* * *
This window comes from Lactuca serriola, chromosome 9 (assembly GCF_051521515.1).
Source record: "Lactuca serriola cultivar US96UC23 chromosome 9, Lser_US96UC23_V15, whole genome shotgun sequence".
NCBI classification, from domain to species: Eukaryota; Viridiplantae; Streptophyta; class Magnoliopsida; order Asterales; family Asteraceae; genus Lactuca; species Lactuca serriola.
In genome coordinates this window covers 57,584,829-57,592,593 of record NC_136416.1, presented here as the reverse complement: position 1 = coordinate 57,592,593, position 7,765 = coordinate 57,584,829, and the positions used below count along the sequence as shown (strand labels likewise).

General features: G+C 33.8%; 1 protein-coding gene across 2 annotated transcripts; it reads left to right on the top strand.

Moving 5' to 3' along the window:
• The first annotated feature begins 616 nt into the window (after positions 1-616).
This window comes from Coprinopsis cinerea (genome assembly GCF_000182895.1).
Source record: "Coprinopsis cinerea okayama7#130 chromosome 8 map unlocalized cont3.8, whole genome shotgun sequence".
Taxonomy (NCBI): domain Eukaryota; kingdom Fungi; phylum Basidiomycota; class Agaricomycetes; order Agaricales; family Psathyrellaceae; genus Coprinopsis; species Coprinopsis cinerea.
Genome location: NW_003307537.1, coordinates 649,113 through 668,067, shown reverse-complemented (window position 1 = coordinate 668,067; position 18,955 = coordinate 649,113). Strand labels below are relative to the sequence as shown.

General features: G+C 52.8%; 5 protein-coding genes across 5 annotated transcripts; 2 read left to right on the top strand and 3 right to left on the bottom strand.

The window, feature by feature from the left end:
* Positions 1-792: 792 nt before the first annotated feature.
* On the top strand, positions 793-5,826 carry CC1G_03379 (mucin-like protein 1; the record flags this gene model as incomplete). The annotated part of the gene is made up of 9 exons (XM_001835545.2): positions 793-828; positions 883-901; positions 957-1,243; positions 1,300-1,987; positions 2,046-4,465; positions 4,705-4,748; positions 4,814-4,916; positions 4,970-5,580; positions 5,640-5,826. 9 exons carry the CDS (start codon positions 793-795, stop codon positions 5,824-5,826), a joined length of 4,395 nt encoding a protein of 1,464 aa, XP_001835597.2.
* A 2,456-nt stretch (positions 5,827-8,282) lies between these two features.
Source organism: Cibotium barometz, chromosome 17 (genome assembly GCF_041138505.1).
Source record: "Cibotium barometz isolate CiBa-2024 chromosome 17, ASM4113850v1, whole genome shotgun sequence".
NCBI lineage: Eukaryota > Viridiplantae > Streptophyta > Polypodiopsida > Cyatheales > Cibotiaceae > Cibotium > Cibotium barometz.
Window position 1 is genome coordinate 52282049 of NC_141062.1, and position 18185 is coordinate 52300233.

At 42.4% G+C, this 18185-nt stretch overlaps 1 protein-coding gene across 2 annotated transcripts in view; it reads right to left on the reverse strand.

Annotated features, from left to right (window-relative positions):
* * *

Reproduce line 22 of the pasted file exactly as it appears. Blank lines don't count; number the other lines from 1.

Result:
Annotated features, from left to right (window-relative positions):